I’m a fan of the show but have never read the comics…until today, when I bravely started my apocalyptic journey.
I knew that Daryl was a creation specifically for the TV series and is absent from the books (which are still being written). I also learned at Comic-con that Kirkman has no plans to introduce Daryl into his comics. I sort of understood that; after all, he probably feels the television show should take cues from the books and not the other way around.
But now that I’ve actually delved into them, I’m keenly aware of how intensely I miss Daryl’s presence. Whodda thunk I’d become so attached to a greasy-haired, bow-wielding tracker? But, like many folk, Daryl has become one of my favs–if not “the” fav. (He by far garnered the biggest cheers at the 2013 Comic-con panel. Perhaps a good 79% of that came from me.)
I don’t own one of the “If Daryl dies, we riot” t-shirts, but if I did, I’d wear it. To work. To the gym. To carpool. To bed. Repeat.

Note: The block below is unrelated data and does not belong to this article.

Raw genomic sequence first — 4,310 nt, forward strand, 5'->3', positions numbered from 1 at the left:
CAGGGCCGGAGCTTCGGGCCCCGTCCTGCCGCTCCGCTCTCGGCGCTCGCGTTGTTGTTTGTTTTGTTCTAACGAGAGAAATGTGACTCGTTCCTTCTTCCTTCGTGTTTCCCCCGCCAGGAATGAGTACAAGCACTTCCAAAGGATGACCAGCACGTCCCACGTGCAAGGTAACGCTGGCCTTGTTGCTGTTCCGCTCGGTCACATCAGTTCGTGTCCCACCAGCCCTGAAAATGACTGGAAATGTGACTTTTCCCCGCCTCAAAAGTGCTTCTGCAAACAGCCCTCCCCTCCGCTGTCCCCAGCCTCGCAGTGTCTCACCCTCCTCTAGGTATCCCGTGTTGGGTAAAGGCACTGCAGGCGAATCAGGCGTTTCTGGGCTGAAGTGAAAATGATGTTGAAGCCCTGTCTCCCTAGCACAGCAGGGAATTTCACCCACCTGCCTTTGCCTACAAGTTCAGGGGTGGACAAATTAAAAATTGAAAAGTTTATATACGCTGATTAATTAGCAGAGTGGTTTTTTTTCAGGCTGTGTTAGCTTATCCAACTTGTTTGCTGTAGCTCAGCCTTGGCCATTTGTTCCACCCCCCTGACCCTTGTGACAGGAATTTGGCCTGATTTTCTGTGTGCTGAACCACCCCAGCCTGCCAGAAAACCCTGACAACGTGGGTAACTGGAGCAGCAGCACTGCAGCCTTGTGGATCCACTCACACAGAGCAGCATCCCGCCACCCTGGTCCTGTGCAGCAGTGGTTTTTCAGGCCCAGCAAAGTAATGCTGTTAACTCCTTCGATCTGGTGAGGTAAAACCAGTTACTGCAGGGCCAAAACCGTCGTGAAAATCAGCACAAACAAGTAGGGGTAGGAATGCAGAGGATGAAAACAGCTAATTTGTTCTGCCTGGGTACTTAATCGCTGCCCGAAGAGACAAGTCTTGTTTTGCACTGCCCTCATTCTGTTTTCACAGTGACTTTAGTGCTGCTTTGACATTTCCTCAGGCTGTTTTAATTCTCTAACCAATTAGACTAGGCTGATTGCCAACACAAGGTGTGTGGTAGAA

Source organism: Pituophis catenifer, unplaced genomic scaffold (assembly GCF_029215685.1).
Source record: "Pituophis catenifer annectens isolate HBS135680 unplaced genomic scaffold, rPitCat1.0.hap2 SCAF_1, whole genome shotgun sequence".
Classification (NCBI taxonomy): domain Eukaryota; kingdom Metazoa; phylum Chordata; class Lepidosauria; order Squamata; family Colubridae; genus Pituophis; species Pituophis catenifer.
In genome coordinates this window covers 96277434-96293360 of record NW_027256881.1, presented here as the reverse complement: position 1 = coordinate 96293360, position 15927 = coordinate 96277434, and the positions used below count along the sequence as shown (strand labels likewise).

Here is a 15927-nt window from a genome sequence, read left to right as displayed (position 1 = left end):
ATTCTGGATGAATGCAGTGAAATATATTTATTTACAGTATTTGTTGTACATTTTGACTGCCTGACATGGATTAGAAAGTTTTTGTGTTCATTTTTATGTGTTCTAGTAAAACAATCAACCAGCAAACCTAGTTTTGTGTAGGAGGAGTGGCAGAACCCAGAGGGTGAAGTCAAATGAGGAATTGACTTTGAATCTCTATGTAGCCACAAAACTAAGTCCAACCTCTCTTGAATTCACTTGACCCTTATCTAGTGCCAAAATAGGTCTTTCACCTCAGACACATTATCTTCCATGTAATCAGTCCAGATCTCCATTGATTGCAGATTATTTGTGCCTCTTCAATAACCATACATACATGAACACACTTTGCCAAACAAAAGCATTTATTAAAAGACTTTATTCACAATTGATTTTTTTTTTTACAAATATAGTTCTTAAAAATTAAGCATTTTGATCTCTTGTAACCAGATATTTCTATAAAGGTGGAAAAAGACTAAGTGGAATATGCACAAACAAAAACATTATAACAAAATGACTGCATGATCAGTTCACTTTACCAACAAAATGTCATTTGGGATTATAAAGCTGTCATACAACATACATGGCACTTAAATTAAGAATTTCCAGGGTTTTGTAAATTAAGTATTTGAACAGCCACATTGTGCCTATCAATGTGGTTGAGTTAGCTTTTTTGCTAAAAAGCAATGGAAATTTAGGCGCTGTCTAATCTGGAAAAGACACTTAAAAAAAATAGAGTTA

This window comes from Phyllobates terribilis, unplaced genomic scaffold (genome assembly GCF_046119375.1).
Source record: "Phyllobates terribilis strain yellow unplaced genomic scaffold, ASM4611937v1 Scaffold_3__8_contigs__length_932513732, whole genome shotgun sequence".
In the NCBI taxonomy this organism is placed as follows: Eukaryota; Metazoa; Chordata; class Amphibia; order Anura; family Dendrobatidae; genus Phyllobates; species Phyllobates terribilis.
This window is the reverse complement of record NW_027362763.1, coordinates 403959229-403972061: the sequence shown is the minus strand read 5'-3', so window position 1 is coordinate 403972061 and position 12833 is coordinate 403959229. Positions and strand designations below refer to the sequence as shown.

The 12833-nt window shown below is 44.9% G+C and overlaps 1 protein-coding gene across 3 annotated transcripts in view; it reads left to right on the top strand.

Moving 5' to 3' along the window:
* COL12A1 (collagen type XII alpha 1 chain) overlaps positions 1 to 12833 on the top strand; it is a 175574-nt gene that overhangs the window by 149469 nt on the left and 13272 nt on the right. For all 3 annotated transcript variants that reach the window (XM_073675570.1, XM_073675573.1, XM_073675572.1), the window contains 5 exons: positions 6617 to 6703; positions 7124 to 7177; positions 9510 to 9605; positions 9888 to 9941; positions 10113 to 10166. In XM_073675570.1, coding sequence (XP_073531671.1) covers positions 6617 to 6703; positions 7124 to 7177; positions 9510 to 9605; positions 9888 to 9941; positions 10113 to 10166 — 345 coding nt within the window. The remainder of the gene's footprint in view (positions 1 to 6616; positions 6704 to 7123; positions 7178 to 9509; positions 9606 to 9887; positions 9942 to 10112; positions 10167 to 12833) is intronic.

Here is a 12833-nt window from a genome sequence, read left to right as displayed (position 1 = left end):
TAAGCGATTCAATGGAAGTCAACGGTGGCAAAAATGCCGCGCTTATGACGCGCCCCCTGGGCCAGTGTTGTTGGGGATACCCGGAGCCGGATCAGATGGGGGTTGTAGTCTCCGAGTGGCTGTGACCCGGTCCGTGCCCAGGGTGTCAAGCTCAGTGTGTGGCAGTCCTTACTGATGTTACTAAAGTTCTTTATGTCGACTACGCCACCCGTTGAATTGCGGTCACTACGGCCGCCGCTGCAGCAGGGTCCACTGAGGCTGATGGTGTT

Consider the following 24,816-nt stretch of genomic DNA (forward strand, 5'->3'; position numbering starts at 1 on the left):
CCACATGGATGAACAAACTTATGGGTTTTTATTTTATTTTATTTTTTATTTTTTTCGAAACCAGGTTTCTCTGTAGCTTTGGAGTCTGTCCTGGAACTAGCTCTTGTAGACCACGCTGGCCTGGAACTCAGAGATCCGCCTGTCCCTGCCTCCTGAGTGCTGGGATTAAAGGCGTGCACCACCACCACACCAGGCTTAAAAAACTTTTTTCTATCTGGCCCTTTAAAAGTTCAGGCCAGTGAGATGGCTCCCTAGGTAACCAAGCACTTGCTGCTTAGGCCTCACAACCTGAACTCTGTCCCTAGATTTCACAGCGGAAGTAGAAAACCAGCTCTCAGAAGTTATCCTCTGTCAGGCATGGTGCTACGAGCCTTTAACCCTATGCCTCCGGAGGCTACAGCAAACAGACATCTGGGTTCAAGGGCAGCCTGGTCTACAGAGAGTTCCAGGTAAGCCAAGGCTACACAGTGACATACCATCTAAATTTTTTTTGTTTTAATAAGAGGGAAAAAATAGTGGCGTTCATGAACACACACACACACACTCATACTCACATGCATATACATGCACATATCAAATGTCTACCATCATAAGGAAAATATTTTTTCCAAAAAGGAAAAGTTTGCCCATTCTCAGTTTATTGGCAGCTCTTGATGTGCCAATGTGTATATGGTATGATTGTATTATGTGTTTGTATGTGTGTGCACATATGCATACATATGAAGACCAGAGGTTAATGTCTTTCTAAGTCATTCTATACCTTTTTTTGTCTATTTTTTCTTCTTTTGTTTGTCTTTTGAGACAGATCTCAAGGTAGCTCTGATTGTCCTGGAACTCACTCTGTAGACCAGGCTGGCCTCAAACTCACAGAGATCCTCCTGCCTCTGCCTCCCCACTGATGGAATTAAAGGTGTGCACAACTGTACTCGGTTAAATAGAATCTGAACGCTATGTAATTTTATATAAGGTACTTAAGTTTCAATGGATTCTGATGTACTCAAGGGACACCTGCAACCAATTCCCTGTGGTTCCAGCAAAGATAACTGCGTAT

If I had to analyze myself, I’d say the reason Daryl appeals to me is because he’s so tough and competent on the exterior–a total badass–but clearly there exists a tender underbelly. One on hand, he rides a motorcycle (a chopper, to boot) into hordes of Walkers, while everyone else scoots over each other like blind moles to scramble into hollowed-out cars or trucks. On the other hand, the man with the deadly pointy arrow sinks down on his haunches and looks kids right in the eyes when he addresses them. He never talks down to children, simultaneously calming and emboldening them.
Bottom line: Daryl is a Jane Austen character in camo drag.
Kirkman probably wishes he’d been literary genius enough to include Daryl in the original comics. But he wasn’t. And maybe he’s too bitter about it to include him now.
Each day of 2014, I’m
forcing encouraging myself to have at least one new experience (and chronicling it to keep it real). If you’re interested in why–though I can’t for the life of me imagine anyone would be that bored–check out the “about” page.